show. One week, we might be like
'48 Hours' and do one topic for that
hour. One week, we might be totally
like 'PrimeTime Live' and do a tra-
ditional magazine show
"In the end he said, "what I
hope will set us apart is a little
unpredictability, a little spontane-
ity and a flexibility that doesn't exist
in the other programs
Nintendo brings art of gambling to
home video entertainment market
Recycled art establishes new genre
NEW YORK (AP) � Imagine
a heroic sculpture of Lenin re-
cycled as a slot machine, or en-
dowed with a laser eye and used
as a lighthouse, or transformed
into the Lenin drinking fountain.
Perhaps a statue of the leader
turned housecleaner, draped with
carpets, his inspirationally
outflung arm wielding a vacuum.
With cheerily savage inven-
tiveness, artists have responded
to a call for suggestions of what to
do with the monuments of the
late unlamented Soviet regime �
Communism's clunky art relics,
ideological discards.
The artists' concepts have
been collected for a creatively
iconoclastic art show.
"I believe this may be the be-
ginning of a new movement said
Vitalv Komar who together with
his artist-partner Alexander
Melamid got the whole thing go-
ing.
"Save History they cried.
They proposed that the pon-
derous legacy of "Monumental
Propaganda" be recycled. That's
the title of the exhibition on show
simultaneously at the Courtyard
Gallery in Lower Manhattan and
in Moscow under the auspices of
the Institute of Contemporary Art.
Next spring the exhibit: in, or-
ganized bv IndependentCurators
Inc will begin an extensive tour
of other cities, and a book about it
will be published.
Back in 1991, Komar &
Melamid � as they're usually
known � began publishing ar-
ticles about their opposition to
the destruction of Soviet Social-
ist-Realist statues and buildings
following the collapse of the re-
gime.
Last year, Artforum magazine
published their invitation to Rus-
sian and Western colleagues to
"collaborate with history" and
come up with new uses for the
monuments.
The response was over-
whelming.
The exhibition features a se-
lection of 150 drawings, sketches,
photographs and written propos-
als bv artists from the United
States, Russia, Canada and Eu-
rope.
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"A second phase of the project
will submit these proposals to the
Russian government with the
hope that they will allow us to
implement some of these ideas
temporarily or even perma-
nently said Komar & Melamid.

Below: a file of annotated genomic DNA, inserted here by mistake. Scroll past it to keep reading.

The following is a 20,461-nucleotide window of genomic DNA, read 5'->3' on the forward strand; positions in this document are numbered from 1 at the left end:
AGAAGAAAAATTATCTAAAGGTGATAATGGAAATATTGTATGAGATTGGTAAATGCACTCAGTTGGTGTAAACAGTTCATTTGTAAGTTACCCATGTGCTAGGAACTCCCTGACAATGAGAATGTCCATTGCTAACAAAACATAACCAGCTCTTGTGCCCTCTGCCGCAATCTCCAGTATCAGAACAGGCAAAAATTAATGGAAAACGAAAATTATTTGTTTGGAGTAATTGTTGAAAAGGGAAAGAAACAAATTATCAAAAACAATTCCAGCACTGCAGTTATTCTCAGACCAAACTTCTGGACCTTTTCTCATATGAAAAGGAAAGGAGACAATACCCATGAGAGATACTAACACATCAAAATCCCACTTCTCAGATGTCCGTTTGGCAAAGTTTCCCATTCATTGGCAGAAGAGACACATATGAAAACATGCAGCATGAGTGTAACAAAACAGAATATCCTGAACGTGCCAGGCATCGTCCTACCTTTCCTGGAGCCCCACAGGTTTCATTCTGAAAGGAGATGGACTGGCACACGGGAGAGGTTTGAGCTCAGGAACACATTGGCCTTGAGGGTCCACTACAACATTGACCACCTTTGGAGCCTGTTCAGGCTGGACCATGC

They think this new move-
ment has wide potential, maybe
worldwide.
"Next show we're going to
do will be about American monu-
ments added Komar.
"We believe the future of art
lies in how art is done � here we
have a show done by many
people. You can all participate,
too � do your drawings about
what to do with Russian art of-
fered Melamid, referring to the
sketchbook at the show for visi-
tors' suggestions.
"What I like about the project is
that it's to use a statue itself as raw
material for a new work It's a
special way to make your mark as
an artist said Zigi Ben-Haim, a
New York artist-sculptor.
His drawing, in its kitschy
See LENIN page 32
AP�What is it about people
that drives them into gaudy, garish
hotels in the middle of the desert
and forces them to wager their hard-
earned money on games of chance
thev can't win?
Well, I don't have the answer,
but I can suggest that if you like to
gamble, vou bet a couple of bucks
on Nintendo's VegasStakes(S49.95
for Super NES) and go make-be-
lieve broke in the comfort of your
own home.
In Vegas Stakes, you and four
computer-selected friends journey
to Las Vegas, hole up at the ficti-
tious Golden Paradise Hotel and
Casino and proceed to sample the
games.
You start your quest for for-
tune with a stake of $1,000. Grab
one of your friends and head for
the casino.
Start off at theslots. These whir-
ring gizmos, which originated in
San Francisco around the turn of
the century, are aptly called "one-
armed bandits" because it's un-
likely you'll leave the casino with
as much as you went in with if you
stick to these babies.
You may play from $1 a spin at
The Hideaway to $1,000atThe Lau-
rel Palace. Tell the machine how
much you want to bet and hit theX
burton. The three reels of fruit, num-
bers and bars spin just like the real
thing.
Then, move on to more com-
plicated games; blackjack is next.
This is the popular card game,
also called 21, in which you try to
get closer to 21 than the dealer with-
out going over. More than 21 is a
bust, and you lose. You can play all
the popular permutations, includ-
ing double down and split.
Roulette should be your next
stop. There are unusually detailed
instruction booklets laying out the
most popular bets, such as select-
ing a single number, betting odd or
even numbers, all the numbers in a
column or a "dozen" bet, in which
you select the first, second or third
dozen numbers on the play ing field.
Craps is the back-alley dice
game, cleaned up for
casino high rollers.
But it's the same
� your bet
wins or loses
based on the
numbers that
come up when
the dice are
tossed.
Last but not least is
seven-card stud poker. In this
game, you are playing against four
other gamblers. You get two cards
down and one face up. High card
up bets first. After the first
round, you get an
other up card, and
the betting begins
again.
Finally, when
you have seven
cards � the last one
is face down � there's
a final round of betting, and the
best five-card hand wins.
The game is designed to be
compatible with Nintendo's
Mouse, but I found it easier to
play with a standard control
pad. You can play with
up to three friends, and
your bankroll can be
stored in a battery-
powered memory.
One cute addi-
tion is the folks
whowillcomeup
and talk to you
during your game.
Some are sincere,
some are con men who will
try and talk you out of your
money. Let the player beware.
There are other gam-